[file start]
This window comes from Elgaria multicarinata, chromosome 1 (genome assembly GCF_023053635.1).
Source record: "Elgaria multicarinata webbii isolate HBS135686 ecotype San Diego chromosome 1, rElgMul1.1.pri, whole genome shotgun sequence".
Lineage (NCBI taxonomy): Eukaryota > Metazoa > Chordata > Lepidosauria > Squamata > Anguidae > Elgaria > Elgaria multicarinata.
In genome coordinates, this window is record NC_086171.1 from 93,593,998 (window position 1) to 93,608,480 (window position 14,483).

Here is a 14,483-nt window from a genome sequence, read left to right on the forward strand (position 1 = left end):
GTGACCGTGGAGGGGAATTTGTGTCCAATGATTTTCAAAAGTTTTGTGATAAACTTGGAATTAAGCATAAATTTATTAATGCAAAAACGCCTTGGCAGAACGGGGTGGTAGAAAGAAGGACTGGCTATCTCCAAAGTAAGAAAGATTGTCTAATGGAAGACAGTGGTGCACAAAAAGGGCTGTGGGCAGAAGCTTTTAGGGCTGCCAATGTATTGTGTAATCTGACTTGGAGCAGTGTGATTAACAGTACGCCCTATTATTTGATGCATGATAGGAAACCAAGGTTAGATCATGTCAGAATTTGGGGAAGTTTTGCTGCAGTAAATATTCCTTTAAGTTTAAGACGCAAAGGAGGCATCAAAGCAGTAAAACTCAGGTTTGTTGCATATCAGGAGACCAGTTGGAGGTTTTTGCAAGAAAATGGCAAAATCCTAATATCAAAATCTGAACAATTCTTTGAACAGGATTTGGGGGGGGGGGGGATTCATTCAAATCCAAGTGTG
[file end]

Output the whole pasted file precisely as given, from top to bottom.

This window comes from Elgaria multicarinata, chromosome 1 (genome assembly GCF_023053635.1).
Source record: "Elgaria multicarinata webbii isolate HBS135686 ecotype San Diego chromosome 1, rElgMul1.1.pri, whole genome shotgun sequence".
Lineage (NCBI taxonomy): Eukaryota > Metazoa > Chordata > Lepidosauria > Squamata > Anguidae > Elgaria > Elgaria multicarinata.
In genome coordinates, this window is record NC_086171.1 from 93,593,998 (window position 1) to 93,608,480 (window position 14,483).

Here is a 14,483-nt window from a genome sequence, read left to right on the forward strand (position 1 = left end):
GTGACCGTGGAGGGGAATTTGTGTCCAATGATTTTCAAAAGTTTTGTGATAAACTTGGAATTAAGCATAAATTTATTAATGCAAAAACGCCTTGGCAGAACGGGGTGGTAGAAAGAAGGACTGGCTATCTCCAAAGTAAGAAAGATTGTCTAATGGAAGACAGTGGTGCACAAAAAGGGCTGTGGGCAGAAGCTTTTAGGGCTGCCAATGTATTGTGTAATCTGACTTGGAGCAGTGTGATTAACAGTACGCCCTATTATTTGATGCATGATAGGAAACCAAGGTTAGATCATGTCAGAATTTGGGGAAGTTTTGCTGCAGTAAATATTCCTTTAAGTTTAAGACGCAAAGGAGGCATCAAAGCAGTAAAACTCAGGTTTGTTGCATATCAGGAGACCAGTTGGAGGTTTTTGCAAGAAAATGGCAAAATCCTAATATCAAAATCTGAACAATTCTTTGAACAGGATTTGGGGGGGGGGGGGATTCATTCAAATCCAAGTGTG